Kazuo Otani

Kazuo Otani was born in Visalia, a small town of a few thousand in California, to parents who were immigrants from Japan. 

He was living in the Gila River War Relocation Center in Arizona when he enlisted in the 442nd Regimental Combat Team during WWII. The group, made up mostly of Japanese Americans, would become one of the most decorated units of its size.

As a soldier, “Staff Sergeant Kazuo Otani distinguished himself by extraordinary heroism in action on 15 July 1944, near Pieve Di S. Luce, Italy. Advancing to attack a hill objective, Staff Sergeant Otani’s platoon became pinned down in a wheat field by concentrated fire from enemy machine gun and sniper positions. Realizing the danger confronting his platoon, Staff Sergeant Otani left his cover and shot and killed a sniper who was firing with deadly effect upon the platoon. Followed by a steady stream of machine gun bullets, Staff Sergeant Otani then dashed across the open wheat field toward the foot of a cliff, and directed his men to crawl to the cover of the cliff. When the movement of the platoon drew heavy enemy fire, he dashed along the cliff toward the left flank, exposing himself to enemy fire. By attracting the attention of the enemy, he enabled the men closest to the cliff to reach cover. Organizing these men to guard against possible enemy counterattack, Staff Sergeant Otani again made his way across the open field, shouting instructions to the stranded men while continuing to draw enemy fire. Reaching the rear of the platoon position, he took partial cover in a shallow ditch and directed covering fire for the men who had begun to move forward. At this point, one of his men became seriously wounded. Ordering his men to remain under cover, Staff Sergeant Otani crawled to the wounded soldier who was lying on open ground in full view of the enemy. Dragging the wounded soldier to a shallow ditch, Staff Sergeant Otani proceeded to render first aid treatment, but was mortally wounded by machine gun fire.”

For his actions, Kazuo was awarded the Distinguished Service Cross, which was upgraded to a Medal of Honor in 2000. 

Note: The writing on the photograph says “To Mom & Dad” in the upper left corner and “your son! Kazuo” in the bottom right. 

Sources: https://www.fallenheroesproject.org/united-states/kazuo-otani/ & https://en.wikipedia.org/wiki/Kazuo_Otani


People always say that I didn’t give up my seat because I was tired, but that isn’t true. I was not tired physically, or no more tired than I usually was at the end of a working day. I was not old, although some people have an image of me as being old then. I was forty-two. No, the only tired I was, was tired of giving in.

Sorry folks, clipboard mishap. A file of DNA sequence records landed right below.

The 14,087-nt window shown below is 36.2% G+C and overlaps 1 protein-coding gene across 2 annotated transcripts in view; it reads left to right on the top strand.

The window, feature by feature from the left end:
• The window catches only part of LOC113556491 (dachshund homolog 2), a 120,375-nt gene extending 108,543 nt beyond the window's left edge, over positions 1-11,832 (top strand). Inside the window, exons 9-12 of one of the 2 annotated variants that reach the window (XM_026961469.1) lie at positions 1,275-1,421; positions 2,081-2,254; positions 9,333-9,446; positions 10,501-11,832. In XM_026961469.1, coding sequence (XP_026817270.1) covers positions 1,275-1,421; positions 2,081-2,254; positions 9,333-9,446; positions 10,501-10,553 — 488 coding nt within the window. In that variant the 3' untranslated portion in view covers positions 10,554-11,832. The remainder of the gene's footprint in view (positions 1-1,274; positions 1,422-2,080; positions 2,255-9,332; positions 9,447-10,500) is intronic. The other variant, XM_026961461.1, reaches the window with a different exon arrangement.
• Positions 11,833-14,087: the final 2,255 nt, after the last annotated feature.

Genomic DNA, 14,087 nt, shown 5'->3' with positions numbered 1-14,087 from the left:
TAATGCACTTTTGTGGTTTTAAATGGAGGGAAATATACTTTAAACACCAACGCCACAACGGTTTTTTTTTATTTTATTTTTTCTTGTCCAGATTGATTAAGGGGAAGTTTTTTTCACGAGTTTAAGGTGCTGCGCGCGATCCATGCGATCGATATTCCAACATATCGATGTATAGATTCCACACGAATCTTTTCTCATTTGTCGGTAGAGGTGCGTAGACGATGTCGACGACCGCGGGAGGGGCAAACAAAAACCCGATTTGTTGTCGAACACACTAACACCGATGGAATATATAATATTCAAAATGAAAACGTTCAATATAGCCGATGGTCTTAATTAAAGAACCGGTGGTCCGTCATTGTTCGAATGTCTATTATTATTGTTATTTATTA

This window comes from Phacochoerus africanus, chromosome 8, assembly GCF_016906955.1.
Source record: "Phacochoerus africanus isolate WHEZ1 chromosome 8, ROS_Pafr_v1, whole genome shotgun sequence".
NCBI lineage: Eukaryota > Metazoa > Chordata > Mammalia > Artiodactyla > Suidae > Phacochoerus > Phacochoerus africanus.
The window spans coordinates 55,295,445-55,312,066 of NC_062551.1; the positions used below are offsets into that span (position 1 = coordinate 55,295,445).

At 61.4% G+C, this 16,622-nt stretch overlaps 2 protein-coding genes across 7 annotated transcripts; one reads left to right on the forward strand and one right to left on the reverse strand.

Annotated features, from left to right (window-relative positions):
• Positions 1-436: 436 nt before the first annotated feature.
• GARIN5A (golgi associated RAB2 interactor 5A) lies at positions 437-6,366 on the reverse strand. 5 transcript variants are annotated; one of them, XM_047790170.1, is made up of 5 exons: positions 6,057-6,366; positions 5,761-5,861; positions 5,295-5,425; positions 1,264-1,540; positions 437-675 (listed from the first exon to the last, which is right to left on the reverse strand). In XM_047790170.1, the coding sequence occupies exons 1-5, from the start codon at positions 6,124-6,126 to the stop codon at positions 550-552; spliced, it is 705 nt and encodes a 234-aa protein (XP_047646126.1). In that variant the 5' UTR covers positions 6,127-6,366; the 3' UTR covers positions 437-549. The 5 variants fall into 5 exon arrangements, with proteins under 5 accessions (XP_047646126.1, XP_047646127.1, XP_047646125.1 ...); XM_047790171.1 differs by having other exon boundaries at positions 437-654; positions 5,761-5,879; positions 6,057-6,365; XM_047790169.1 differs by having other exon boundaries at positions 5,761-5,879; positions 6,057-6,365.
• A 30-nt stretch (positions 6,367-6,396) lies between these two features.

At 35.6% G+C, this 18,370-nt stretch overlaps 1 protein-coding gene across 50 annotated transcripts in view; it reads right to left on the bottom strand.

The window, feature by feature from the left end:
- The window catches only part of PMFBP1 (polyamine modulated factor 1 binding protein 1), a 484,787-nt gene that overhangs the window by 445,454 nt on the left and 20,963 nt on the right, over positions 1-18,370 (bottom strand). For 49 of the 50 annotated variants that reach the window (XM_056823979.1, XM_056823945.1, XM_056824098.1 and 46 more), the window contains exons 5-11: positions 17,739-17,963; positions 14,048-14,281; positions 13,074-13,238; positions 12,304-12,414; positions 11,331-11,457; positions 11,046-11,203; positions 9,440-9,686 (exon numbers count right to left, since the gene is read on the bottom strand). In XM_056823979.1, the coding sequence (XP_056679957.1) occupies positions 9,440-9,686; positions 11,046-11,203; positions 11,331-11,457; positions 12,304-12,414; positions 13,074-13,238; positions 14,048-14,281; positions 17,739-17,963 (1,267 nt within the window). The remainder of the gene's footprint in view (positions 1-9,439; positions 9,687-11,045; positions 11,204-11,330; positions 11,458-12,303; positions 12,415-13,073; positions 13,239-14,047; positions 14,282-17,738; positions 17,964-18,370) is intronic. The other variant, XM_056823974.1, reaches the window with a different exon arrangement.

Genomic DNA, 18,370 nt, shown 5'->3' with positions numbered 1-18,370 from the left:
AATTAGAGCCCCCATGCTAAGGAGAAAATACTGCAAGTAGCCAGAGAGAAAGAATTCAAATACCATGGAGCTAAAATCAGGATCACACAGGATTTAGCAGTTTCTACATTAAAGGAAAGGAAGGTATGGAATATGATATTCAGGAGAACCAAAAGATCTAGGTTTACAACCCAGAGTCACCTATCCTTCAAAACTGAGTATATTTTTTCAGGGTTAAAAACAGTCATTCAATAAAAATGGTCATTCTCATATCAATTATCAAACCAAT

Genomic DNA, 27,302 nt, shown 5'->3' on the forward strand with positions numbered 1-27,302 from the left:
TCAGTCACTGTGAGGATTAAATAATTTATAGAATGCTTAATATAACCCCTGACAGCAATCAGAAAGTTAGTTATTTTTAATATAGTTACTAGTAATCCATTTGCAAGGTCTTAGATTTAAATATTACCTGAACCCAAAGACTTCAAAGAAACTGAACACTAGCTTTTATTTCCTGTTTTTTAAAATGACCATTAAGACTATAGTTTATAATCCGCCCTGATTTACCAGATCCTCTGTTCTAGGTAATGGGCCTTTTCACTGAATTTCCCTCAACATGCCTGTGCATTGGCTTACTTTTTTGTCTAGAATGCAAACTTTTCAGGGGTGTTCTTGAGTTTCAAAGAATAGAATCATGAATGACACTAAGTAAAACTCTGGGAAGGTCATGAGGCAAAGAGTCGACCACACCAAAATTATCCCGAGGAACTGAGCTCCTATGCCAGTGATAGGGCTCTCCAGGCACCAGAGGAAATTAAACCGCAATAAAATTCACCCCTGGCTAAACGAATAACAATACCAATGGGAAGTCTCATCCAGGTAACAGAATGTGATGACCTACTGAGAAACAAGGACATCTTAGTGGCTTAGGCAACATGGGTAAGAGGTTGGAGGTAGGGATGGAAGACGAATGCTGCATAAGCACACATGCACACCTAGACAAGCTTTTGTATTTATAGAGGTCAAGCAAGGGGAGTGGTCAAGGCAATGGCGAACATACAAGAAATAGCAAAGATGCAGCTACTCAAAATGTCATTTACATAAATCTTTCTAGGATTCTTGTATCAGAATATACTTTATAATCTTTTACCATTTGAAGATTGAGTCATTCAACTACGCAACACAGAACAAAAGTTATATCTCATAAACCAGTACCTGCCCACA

Paul Newman

“The first time I remember women reacting to me was when we were filming Hud in Texas. Women were literally trying to climb through the transoms at the motel where I stayed. At first, it’s flattering to the ego. At first. Then you realize that they’re mixing me up with the roles I play — characters created by writers who have nothing to do with who I am.”

– Paul Newman

Source: Paul and Joanne: A Biography of Paul Newman and Joanne Woodward by Joe Morella and Edward Z. Epstein (Delacorte Press, 1988, ISBN 0-440-50004-4), p. 96

Anthony Bowen

Anthony Bowen

Anthony Bowen was born into slavery in Prince George’s County, MD in 1809. Determined to build a life as a free man, he would moonlight as a painter and bricklayer, earning enough money to purchase his freedom in 1830 for $425. Shortly after, he purchased his wife’s freedom.

He began work at the U.S. patent office. Where he started as a laborer, moved up to messenger, and then a clerk, becoming the first African American clerk at the patent office.

Outside of his work, his home became a stop on the underground railroad station. It is said that he “built an extra attic in which to hide runaway slaves.”

Anthony would go on to become a founder and president of the world’s first African-American YMCA. And “he led the advocacy for local and federal governments to fund public education for black children, prompting Congress to fund, in 1868, the first free public school for black children in Southwest Washington, the E Street School. Just prior to his death, Bowen was elected to the 68th Common Council of Washington from 1870–1871.”

He passed away in 1871. His funeral was attended by many in the community.

Sources: https://en.wikipedia.org/wiki/Anthony_Bowen…http://www.ymcadc.org/page.cfm?p=42

John Steinbeck quote

John Steinbeck

“In every bit of honest writing in the world there is a base theme. Try to understand men, if you understand each other you will be kind to each other. Knowing a man well never leads to hate and nearly always leads to love.”